Did you know that, as a traveler, you can get a sales tax exemption when you purchase things greater than 5,000 yen? Menzei is “tax exempted” and dekimasu means “can do.” Don’t forget to say this when you buy something big!

  • Romanization: Kore wa nan desu ka
  • English Translation: What is this?

Kore is “this” and nan is another form of nani which means “what.” There are many unique foods, gadgets, and things which are unique to Japan, so when you wonder what it is, point to it and say this phrase.

  • Romanization: Kore o kaimasu
  • English Translation: I’ll buy this.

Kaimasu is the conjugation of the verb kau , which means “buy.”

6- カードは使えますか

  • Romanization: Kādo wa tsukaemasu ka
  • English Translation: Can I use a credit card?

Kādo is “card” and you pronounce it just like the English word “card.” Tsukaemasu is a conjugation of the potential form of the verb tsukau which means “use.” This phrase is useful when you want to use your card at small shops and restaurants.

Man and Woman Shopping

4. Restaurants

Japan has an array of delicious foods, of which sushi and ramen are just the tip of the iceberg. Amazingly, Tokyo is the city with the most Michelin-starred restaurants in the world, for several consecutive years. Enjoy yummy food at restaurants with useful Japanese words for restaurants and easy Japanese travel phrases related to food.

  • 英語のメニュー ( Eigo no menyū ) : English menu
  • ベジタリアンのメニュー ( Bejitarian no menyū ) : Vegetarian menu
  • 豚肉を含まないメニュー ( Butaniku o fukumanai menyū ) : Menu without pork
  • 水 ( Mizu ) : Water
  • 白/赤ワイン ( Shiro / Aka wain ) : White / Red wine

2- XXはありますか

When you want to ask if the restaurant has something you want, say this phrase (replacing XX with what you want).

  • Eigo no menyū wa arimasu ka (Do you have an English menu?)
  • Aka wain wa arimasu ka (Do you have red wine?)
  • Romanization: XX o kudasai
  • English Translation: Can I have XX?

This is another very useful phrase. Simply replace XX with what you want. You can also use this versatile phrase in various occasions, such as when shopping, choosing something, etc.

  • Kore o kudasai (Can I have this?)
  • Mizu o kudasai (Can I have water?)

4- お会計お願いします

  • Romanization: O-kaikei onegai shimasu
  • English Translation: Check, please.

O-kaikei means “check.” In Japan, people often cross their index fingers in front of their face as a gesture to indicate “check, please” at casual restaurants. However, when you’re at a nice restaurant, simply tell a waiter: O-kaikei onegai shimasu .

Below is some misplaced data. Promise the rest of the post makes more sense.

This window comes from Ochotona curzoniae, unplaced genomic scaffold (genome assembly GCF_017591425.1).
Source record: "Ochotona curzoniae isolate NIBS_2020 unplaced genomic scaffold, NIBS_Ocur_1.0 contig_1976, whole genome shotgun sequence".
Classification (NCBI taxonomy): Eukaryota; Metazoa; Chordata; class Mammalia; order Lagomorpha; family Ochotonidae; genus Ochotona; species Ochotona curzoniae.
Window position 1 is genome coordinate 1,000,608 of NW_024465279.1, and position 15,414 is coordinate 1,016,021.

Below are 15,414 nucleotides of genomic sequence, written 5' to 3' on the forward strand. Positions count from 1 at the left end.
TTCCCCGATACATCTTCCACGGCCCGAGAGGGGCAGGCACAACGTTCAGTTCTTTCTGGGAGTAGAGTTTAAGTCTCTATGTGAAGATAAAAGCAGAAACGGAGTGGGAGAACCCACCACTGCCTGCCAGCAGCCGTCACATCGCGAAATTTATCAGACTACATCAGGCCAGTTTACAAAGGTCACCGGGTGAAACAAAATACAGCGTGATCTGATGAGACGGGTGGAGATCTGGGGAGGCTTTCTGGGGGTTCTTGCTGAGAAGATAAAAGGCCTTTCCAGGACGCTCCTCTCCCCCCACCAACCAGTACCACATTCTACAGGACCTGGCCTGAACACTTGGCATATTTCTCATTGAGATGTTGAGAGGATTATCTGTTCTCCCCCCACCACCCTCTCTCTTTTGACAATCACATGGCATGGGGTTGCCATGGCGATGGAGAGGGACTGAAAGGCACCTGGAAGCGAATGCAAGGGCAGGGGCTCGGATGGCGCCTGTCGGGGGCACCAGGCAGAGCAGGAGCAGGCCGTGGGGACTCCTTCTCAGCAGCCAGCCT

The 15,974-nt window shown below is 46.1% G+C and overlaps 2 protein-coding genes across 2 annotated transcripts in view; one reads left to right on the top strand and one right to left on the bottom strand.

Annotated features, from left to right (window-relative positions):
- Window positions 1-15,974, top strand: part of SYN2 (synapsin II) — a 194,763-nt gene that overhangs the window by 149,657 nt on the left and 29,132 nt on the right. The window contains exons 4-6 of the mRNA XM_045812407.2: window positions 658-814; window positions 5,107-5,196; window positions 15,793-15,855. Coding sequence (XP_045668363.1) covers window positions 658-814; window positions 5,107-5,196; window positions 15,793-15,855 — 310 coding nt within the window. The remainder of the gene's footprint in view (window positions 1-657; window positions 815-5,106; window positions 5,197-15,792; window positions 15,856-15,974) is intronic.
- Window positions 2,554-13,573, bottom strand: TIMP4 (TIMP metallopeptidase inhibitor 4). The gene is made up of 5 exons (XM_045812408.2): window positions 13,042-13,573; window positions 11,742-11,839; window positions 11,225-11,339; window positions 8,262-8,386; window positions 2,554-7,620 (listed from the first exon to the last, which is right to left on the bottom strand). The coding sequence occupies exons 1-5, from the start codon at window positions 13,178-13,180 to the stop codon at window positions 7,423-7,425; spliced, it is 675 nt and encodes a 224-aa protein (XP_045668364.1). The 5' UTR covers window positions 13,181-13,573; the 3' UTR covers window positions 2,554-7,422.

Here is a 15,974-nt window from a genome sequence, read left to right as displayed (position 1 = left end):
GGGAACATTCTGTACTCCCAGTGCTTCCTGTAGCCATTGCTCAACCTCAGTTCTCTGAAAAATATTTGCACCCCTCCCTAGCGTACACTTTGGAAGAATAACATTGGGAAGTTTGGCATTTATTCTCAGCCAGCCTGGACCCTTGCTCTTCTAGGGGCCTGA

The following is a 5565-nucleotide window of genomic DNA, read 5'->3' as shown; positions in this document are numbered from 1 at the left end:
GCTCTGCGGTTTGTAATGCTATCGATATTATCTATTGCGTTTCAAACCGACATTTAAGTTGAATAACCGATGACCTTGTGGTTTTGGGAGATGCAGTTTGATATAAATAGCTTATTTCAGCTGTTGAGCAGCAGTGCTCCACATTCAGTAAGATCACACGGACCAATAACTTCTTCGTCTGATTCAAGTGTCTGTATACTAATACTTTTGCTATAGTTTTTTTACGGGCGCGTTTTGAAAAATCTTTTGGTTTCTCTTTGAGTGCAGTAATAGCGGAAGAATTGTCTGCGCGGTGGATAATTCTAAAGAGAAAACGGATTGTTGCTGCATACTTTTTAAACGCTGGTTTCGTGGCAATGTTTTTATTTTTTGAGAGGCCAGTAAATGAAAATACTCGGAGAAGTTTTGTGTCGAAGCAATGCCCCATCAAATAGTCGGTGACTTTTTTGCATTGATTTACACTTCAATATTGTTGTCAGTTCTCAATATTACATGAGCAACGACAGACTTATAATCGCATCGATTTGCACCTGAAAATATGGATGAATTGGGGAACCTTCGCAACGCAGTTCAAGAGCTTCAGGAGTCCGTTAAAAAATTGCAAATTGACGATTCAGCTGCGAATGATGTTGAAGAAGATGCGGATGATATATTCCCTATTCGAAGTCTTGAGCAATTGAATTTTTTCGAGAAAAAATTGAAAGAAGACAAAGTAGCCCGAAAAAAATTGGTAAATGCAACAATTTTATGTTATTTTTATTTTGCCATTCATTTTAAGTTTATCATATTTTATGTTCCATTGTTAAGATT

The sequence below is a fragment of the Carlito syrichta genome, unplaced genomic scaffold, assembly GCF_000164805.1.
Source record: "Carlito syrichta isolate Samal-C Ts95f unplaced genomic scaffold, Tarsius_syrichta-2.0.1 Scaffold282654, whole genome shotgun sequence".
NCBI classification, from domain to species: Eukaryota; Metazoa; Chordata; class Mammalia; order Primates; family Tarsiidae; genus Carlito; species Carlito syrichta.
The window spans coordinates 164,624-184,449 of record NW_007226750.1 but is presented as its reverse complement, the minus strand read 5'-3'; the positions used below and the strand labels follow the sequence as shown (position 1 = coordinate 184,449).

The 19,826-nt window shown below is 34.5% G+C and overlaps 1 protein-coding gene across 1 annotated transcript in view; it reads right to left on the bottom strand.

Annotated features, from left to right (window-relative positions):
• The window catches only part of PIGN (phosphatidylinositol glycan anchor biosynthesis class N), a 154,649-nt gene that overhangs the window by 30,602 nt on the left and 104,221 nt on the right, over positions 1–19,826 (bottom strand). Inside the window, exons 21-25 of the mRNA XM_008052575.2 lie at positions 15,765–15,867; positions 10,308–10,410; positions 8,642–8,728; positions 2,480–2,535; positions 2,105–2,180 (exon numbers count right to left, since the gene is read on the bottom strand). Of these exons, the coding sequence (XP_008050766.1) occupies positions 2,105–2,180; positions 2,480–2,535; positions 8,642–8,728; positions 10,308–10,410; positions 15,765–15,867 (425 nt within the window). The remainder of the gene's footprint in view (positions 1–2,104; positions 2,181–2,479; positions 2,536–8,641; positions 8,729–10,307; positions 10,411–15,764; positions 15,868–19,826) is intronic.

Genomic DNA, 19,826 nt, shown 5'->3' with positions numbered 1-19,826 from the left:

5. When You Need Help

Survival Phrases

Sometimes you get faced with unexpected emergencies while you’re traveling. Japan is famous for being one of the safest countries in the world, but you might fall very ill or be caught in a great earthquake.

1- Vocabularies

  • 警察 ( Keisatsu ) : Police
  • 病院 ( Byōin ) : Hospital
  • 救急車 ( Kyūkyūsha ) : Ambulance
  • ドラッグストア/薬局 ( Doraggu sutoa / Yakkyoku ) : Drug Store/Pharmacy
  • タクシー ( Takushī ) : Taxi

2- XXを呼んでください

  • Romanization: XX o yonde kudasai
  • English Translation: Can you call XX?

When you’re severely ill or in case of emergency, let people know by using this phrase. Japanese people will kindly help you.

  • Yūkyūsha o yonde kudasai (Can you call an ambulance?)
  • Keisatsu o yonde kudasai (Can you call the police?)

3- どこでインターネットを使えますか

  • Romanization: Doko de intānetto o tsukaemasu ka
  • English Translation: Where can I use the internet?

Although large cities in Japan provide free public wifi at major stations, metros, and cafes, you may need to find internet access in smaller cities. Remember that there will be kind Japanese people who will share their personal hotspots, or look things up for you with their own phones, as well.

4- 電話を貸してください

  • Romanization: Denwa o kashite kudasai
  • English Translation: Can I use your phone?

Denwa is “phone” and kashite is a conjugation word of kasu , which means “lend.” This phrase is literally translated as “Please lend (me) a phone.”

  • Romanization: Tasukete kudasai
  • English Translation: Please help me.

I believe this phrase is the last thing you would ever use in Japan, but in case something does happen, this is useful survival Japanese for tourists.

Japanese Landmark

6. Conclusion: How JapanesePod101 Can Help You Learn More Japanese

I hope this article of Japanese travel phrases is helpful and that you’ll enjoy your trip to Japan!

If you would like to learn more about the Japanese language, you’ll find more useful content on JapanesePod101.com . We provide a variety of free lessons for you to improve your Japanese language skills.

We also have YouTube channel: JapanesePod101 . It’s fun to learn Japanese through watching videos and listening to actual Japanese pronunciation, so we recommend you check it out!

Don’t forget to study with our free Japanese vocabulary lists , read more insightful blog posts like this one, and download our mobile apps to learn anywhere, anytime! Whatever your reason for learning Japanese , know that we’re here to help and you can do it ! Keep in mind that the best way to learn Japanese phrases for travel is repetition and practice.

Before you go, let us know in the comments how you feel about using these useful travel phrases in Japanese after reading this article. More confident, or still a little confused about something? Feel free to ask questions in the comments!

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  • Basic Japanese Phrases

Basic Japanese Phrases used When Travel to Japan

This section gathers many basic Japanese phrases you might use if you plan to travel to Japan for vacation.